Roger Parry said that, “Old media formats have suffered disruption, but are adapting to the changed conditions.”Newspapers, having existed conceptually since the times of Ancient Romans, when Julius Caesar had daily information carved on stone for public viewing, are perhaps the oldest form of media, and have always been known as a reliable source of the ‘truth,’ keeping its readers up-to-date with what matters to them. Only in the last few decades have newspapers been forced to question their validity and certainty in the media industry, due to the explosion of the internet onto the scene, with its unparalleled speed of conveying free of charge information.
A popular saying goes that today’s newspaper is tomorrow’s fish and chip paper. But in today’s world, where people attain news from a wide range of sources like blogs, online news sites, social media or email, the question must be raised; is today’s printed news already suitable for wrapping tonight’s fish and chips? After all, why would anyone pay money for something that could be out of date by the time it goes to print? Paul Gillin, founder of ‘Newspaper Death Watch’ online newspaper, explains this preference for reading news online, saying, “The high fixed cost of print publishing makes the major metro newspaper business model unsustainable in a world that increasingly want information to be free.”
In his book Future Shock, written in 1970, where he presciently predicts the technological frenzy of contemporary living, Alvin Toffler claims that in our heads we carry a mental model of the world, which is a subjective representation of external reality, and shaped by the imagery we receive from the mass media such as TV, the internet and newspaper articles. According to Toffler, we’re increasing the rate at which we have to form and forget our images of reality (what is true and not), and mass media is adapting to keep citizens of the world up to date with these accelerated changes.
So where does print media fit into this high transience society? Are it’s once daily publications not rendered old-fashioned, due to the need for ever-changing updates, and quicker options available like the internet? Well, I would argue – no. Although it is cannot update its information as quickly as the internet can, a newspaper’s most integral positive attribute is the quality and accuracy of the stories it tells. If we ignore, for the sake of this argument, tabloids, established newspapers are a reliable constant in this rapidly evolving society, and many have been around for hundreds of years. The New Zealand Herald is one such paper, having recently celebrated its 150th birthday and has built a self-proclaimed ‘legacy of trust and credibility’ with their readers. The main aim of newspapers is, of course, to educate. People want to know what is going on in the world around them, and they need to be able to trust that the information they are reading will not give them an incorrect updated ‘model of reality.’ Newspapers have reputations to uphold – if there is one scandal of fabricated stories, such as of ‘The New York Times’ where journalist Jayson Blair was found to have fabricated and plagiarised many stories, irreparable damage could be done to reader loyalty and confidence in the newspaper.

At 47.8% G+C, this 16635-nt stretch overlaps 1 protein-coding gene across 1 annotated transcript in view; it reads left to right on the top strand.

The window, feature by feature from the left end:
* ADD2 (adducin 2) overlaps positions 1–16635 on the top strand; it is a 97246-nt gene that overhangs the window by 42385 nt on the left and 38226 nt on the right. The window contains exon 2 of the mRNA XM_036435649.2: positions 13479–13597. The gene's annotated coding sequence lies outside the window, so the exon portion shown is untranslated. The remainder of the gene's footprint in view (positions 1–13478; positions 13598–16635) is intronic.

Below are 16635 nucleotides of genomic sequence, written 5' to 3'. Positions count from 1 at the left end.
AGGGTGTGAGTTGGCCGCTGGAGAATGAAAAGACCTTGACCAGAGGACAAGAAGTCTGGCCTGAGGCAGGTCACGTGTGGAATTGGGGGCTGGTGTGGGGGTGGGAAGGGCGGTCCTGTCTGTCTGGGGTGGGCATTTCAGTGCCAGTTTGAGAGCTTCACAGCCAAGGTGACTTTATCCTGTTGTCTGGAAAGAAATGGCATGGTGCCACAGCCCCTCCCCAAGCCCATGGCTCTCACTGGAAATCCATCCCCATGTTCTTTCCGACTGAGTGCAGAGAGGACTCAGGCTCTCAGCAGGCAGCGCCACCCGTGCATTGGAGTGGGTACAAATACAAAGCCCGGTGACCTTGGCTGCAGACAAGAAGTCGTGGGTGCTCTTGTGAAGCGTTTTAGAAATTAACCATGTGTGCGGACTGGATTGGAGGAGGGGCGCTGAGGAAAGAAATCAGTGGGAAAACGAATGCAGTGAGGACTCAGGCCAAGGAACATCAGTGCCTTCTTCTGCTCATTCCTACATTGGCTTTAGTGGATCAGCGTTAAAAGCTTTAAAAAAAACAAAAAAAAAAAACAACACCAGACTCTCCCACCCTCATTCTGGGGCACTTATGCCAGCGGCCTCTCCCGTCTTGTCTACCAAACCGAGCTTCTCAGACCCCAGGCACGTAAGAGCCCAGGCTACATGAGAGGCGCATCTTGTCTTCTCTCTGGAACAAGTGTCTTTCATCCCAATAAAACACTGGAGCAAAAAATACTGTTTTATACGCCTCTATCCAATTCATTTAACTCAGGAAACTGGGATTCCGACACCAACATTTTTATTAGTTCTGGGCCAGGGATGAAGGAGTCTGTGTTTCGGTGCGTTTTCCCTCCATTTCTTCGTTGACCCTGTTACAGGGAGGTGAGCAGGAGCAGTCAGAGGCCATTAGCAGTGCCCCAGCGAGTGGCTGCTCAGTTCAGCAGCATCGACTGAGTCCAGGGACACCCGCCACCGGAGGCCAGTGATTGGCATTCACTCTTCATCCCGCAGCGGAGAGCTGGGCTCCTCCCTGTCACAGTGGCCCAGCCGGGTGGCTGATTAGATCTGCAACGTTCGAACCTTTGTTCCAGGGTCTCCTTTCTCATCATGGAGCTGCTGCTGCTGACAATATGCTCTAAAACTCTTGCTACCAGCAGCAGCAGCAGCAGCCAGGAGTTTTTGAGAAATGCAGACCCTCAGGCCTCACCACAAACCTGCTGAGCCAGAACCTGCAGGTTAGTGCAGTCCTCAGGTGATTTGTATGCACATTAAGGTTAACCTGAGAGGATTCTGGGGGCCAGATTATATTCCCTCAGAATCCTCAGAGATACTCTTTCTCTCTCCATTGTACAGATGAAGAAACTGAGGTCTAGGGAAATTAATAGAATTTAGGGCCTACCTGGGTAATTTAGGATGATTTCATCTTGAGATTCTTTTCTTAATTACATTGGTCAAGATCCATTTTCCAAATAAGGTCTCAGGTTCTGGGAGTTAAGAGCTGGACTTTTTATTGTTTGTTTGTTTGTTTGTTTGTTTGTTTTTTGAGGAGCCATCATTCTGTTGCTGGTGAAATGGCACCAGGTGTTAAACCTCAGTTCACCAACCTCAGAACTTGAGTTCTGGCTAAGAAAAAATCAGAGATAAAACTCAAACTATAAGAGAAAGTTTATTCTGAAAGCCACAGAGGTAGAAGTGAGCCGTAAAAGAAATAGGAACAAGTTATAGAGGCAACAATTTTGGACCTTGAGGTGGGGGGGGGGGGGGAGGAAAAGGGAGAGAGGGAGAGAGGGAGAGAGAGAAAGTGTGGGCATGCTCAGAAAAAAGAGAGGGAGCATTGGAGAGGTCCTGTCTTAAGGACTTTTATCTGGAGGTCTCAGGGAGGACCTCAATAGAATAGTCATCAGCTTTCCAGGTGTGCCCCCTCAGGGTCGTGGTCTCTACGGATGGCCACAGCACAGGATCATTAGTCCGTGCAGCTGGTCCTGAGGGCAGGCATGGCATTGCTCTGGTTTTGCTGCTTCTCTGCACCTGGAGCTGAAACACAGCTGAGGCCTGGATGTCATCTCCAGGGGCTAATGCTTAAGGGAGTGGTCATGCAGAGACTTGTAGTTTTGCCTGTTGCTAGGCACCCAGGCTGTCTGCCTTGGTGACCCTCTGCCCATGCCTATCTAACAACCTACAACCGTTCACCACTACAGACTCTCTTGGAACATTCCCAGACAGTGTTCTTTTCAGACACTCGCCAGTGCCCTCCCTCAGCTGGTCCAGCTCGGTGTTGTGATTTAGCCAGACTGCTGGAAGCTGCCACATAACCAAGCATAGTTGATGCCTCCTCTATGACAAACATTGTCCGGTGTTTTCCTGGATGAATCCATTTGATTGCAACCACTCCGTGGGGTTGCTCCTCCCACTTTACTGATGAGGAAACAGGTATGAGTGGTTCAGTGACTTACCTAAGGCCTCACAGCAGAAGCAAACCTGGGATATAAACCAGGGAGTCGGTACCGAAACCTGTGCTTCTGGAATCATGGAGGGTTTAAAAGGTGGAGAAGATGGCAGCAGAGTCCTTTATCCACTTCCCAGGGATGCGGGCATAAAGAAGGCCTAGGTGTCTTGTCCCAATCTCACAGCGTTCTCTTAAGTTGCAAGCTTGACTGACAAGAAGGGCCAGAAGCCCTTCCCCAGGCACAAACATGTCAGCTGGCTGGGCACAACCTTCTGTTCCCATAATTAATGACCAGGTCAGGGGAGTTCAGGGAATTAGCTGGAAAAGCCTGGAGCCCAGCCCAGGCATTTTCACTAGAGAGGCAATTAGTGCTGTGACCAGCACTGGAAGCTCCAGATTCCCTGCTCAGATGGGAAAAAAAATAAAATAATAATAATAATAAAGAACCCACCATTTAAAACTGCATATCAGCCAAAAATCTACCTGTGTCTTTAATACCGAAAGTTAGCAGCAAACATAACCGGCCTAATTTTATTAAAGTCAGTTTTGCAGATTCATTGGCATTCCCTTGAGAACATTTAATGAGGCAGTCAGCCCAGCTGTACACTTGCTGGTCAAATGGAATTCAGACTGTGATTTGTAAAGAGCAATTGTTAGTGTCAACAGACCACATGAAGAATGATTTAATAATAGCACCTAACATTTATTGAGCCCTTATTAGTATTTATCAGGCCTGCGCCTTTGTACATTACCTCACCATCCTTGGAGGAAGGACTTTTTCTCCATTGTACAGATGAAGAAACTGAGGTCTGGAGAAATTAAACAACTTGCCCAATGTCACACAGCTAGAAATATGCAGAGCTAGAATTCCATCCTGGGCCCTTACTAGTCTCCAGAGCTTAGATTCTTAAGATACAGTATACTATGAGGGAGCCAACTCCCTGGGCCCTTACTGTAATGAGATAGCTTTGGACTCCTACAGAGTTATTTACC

Although the internet allows us to get news instantaneously, the speed of it means that the web often isn’t careful enough in ensuring their stories are authentic or accurate. An example is the Boston Bombings case, where reports of an arrest published by CNN and other media were firmly denied by the FBI. “We have not officially named anyone and we don’t know where they’re getting that information,” an FBI spokeswoman told HuffPost.
Newspapers must take the time, verify sources and enlist expert opinions, resulting in a guarantee of truth. This is a significant point of difference, and strong attracting factor for people who prefer to get their news from a well-known paper –online or in print. Contrastively, a website’s quality is never guaranteed. It is highly possible to copy off someone else’s blog or site, believing what they say to be true, and unintentionally spreading rumours or lies. Again, the Boston Bombings case is an example of this, where an image of a little girl was shared more than 11,000 times on Facebook with a totally fictitious caption telling how the little girl ‘died today.’ This hoax spread to twitter, tumblr and other social media sites was a lesson on the unreliability of blogs in particular, who have no one holding them accountable for what they write. Anyone can have a blog, start a website or make a status on Facebook, effectively allowing anyone to be a ‘journalist’.
Large corporations such as ‘Fairfax’ have recently disregarded fact-checking, and according to the Day Editor of the Otago Daily Times, have ‘farmed out their subeditors.’ Fairfax has turned to outsourcing subeditors, who have no relationship to the writers, as well as no knowledge of the story they are checking. While it’s supposedly cheaper for newspapers to do this, it’s raised questions about whether this system is really ideal. “As the media evolves, the most important thing news organisations have going for them is the quality of their product,” says Journalists’ Media Alliance union federal secretary Chris Warren. “Content quality gives credibility, which gives influence, which increases readership and advertising revenue, which leads to a stronger bottom line.”